not in the business man’s
but asking
“who is Beaver?”
forces them out of the one mind
in mything
mouthing the grains of language
as David that sounds like deva
means beloved
thus every Indian once had a name


 “devils” the Jesuits said
or “dreams”
but were barred from the dying man’s room
who sat       dreaming       singing
surrounded by bells      knives      needles      scissors      blankets
caps      coats       wampum belts      beads       awls
“the thousand objects of his dreams”
was careful not to kill a desire
in sleep
he knew he wanted to eat
dog’s flesh or man’s
that his father’s hatchet had vanished
something forever secret
waited in him
the 13th virgin in the love feast
always out of reach
therefore they fed him like babe or woman
the dark diviner at his side
wept still over riddles—
beads & pumpkins—
& the man screamed rolling in the fire
cut his own fingers off with seashells
once aimed a blow at some poor girl’s head
but stopped (said) “I am satisfied
“my dream
“requires nothing further
like the vision as a boy he saw
an old man “of rare beauty”
who held out bear meat in right hand
human in left
ate of the bear & was a hunter
came back     ordered gifts
“10 dogs
“10 porcelain beads from each cabin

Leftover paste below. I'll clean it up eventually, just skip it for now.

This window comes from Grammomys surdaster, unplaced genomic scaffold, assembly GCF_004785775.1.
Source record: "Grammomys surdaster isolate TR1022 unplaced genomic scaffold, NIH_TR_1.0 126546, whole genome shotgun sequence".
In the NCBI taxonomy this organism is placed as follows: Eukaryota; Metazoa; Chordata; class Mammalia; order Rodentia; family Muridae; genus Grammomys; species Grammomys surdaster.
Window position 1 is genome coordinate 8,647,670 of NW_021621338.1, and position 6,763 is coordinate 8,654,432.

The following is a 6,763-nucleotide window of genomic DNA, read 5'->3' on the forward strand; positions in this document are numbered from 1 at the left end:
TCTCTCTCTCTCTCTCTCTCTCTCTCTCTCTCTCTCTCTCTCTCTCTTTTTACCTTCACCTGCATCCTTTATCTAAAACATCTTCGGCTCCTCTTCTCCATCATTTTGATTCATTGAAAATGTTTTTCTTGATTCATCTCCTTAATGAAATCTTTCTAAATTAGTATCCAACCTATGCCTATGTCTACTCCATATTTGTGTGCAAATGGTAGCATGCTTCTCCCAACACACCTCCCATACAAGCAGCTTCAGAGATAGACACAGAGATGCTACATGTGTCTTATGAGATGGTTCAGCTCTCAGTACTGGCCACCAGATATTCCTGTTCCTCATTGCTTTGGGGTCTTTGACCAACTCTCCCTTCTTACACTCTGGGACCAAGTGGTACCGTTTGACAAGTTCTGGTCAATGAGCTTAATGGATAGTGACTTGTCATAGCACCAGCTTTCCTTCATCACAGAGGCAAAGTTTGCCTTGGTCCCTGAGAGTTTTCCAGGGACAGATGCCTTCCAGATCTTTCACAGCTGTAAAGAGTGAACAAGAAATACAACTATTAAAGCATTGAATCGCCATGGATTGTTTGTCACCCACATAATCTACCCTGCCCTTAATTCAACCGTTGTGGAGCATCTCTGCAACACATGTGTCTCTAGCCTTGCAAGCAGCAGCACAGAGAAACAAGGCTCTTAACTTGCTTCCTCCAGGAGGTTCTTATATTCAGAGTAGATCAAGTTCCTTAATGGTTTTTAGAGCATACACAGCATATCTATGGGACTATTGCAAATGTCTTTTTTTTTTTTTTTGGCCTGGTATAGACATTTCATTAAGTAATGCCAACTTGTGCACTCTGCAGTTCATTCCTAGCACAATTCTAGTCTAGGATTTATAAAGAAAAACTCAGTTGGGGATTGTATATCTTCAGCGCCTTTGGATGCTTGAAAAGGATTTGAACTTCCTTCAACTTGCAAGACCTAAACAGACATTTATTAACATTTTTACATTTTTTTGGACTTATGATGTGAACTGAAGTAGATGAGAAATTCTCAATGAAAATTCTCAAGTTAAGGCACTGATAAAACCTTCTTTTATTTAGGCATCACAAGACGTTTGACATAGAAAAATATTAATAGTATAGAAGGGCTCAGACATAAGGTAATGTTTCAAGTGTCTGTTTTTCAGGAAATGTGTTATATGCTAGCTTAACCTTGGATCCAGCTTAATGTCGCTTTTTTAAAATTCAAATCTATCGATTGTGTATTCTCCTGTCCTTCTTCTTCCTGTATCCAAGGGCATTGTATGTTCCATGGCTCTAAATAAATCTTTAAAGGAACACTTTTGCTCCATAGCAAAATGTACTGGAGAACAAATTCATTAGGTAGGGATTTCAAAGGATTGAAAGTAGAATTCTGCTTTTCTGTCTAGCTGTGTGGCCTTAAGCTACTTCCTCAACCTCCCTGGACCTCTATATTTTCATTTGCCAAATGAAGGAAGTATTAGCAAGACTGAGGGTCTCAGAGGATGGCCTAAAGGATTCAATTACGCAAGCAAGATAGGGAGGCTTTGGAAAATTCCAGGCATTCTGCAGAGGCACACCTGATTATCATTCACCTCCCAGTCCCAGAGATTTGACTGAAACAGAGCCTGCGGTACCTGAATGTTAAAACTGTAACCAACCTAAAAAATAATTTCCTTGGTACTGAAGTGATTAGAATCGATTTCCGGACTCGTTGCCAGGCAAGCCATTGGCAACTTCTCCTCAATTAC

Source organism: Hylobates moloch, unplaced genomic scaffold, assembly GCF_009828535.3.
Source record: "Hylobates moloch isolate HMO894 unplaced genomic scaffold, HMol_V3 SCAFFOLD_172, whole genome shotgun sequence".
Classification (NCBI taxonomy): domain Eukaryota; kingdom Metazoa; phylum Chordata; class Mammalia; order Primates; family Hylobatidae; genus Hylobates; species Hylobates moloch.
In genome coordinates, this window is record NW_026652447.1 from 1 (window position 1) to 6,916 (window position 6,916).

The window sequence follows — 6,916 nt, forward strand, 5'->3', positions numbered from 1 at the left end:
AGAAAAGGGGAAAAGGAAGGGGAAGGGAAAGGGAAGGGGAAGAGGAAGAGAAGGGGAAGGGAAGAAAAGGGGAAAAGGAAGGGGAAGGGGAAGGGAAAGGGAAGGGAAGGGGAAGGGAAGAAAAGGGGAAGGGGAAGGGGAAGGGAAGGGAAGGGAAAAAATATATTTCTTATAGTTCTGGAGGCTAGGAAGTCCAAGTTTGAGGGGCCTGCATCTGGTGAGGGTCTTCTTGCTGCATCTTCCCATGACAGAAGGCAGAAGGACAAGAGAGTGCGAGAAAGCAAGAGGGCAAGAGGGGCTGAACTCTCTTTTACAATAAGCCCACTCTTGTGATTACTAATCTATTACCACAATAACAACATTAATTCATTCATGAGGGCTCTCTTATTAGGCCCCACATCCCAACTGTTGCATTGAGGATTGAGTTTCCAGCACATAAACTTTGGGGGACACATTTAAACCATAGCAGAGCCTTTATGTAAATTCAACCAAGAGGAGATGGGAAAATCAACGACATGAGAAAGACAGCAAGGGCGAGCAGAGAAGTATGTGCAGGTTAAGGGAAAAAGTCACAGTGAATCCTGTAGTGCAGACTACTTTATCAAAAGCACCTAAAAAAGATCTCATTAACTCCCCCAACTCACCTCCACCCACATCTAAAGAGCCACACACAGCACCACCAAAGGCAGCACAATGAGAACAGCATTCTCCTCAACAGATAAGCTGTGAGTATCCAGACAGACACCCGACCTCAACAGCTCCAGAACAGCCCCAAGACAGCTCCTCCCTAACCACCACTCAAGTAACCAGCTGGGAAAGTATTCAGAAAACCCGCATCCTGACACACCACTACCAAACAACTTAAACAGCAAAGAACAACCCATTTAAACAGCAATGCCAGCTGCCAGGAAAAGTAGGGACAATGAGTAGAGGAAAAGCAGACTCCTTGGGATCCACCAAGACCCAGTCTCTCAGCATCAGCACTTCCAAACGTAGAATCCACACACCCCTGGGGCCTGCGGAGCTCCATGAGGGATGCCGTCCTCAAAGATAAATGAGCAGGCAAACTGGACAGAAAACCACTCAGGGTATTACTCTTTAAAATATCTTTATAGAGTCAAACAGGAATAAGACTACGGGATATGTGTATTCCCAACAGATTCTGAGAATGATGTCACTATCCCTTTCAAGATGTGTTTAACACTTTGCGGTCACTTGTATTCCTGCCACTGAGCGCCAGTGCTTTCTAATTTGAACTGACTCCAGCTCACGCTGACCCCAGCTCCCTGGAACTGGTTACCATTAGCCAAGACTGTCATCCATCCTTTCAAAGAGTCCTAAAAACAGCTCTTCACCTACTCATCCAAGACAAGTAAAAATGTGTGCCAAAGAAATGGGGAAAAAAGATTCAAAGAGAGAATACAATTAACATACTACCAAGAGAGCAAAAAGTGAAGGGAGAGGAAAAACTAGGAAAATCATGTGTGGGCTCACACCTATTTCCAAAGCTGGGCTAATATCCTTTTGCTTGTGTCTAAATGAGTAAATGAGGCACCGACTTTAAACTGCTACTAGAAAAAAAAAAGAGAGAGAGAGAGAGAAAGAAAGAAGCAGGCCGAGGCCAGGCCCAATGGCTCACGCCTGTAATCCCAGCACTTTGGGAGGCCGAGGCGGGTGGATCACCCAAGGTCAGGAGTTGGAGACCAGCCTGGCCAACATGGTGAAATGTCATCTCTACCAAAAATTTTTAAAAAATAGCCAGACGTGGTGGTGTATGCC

“a collar (belt of wampum) 10 rows wide
“4 measures of sunflower seeds
& sat 10 hours by scorching flame
singing his death song
so the Jesuit wrote
“all their cabins they have filled with dreams 

was it the moon she saw
like the moon in Poland that old mother
once lighted up our minds
that the Iroquois woman dreamed of
had walked out from her cabin
baby daughter in her arms
“old moon’s dropped down to earth
(she says)
“’s become a woman
“like myself but holds
“another babe
“as if I’ve walked into a mirror
& the moon stands
blood red
“I am thy dominant
“fat with my moon glow
“grant thee the power to name gifts
“maybe tobacco       flashy beads
“robe of red squirrel fur
“to thee be given
“see they proclaim dream feasts in my name
“so much I love thee
“I would thee be like me
“like fire
“to live in color of
“mine fire
now is herself
Red Lady                                                                      
dresses all up in red
her feathers cap belt shoes all red
she’s even smearing her body red
encircles each protuberance
red of her labia
so fine
’s her brain turned upside down
now she will walk bare foot through
200 fires
squawk her old woman song
grown red with love
stretches her pink tongue to touch
“her last desire”


“turned upside down”
this is the ceremony at last
there is nothing
before it greater than
the woman at the rim of her own dream
sees a new world below
the air expands
blows against
her legs
its fingers open the dull labia
suddenly aglow
& burning
red with a new promise
the world-child takes root in her
will be a daughter
she be the grandmother to what
is good & bad
walks now in the new
world below her head
like crossing the back of an old turtle
on your hands
in a country where everyone wears feathers
where skin’s like glass
opens a window in her breast      say
from which an Indian
tired from his “show”
stares out
shines at you
a gold tooth
& a terrible top hat
with flags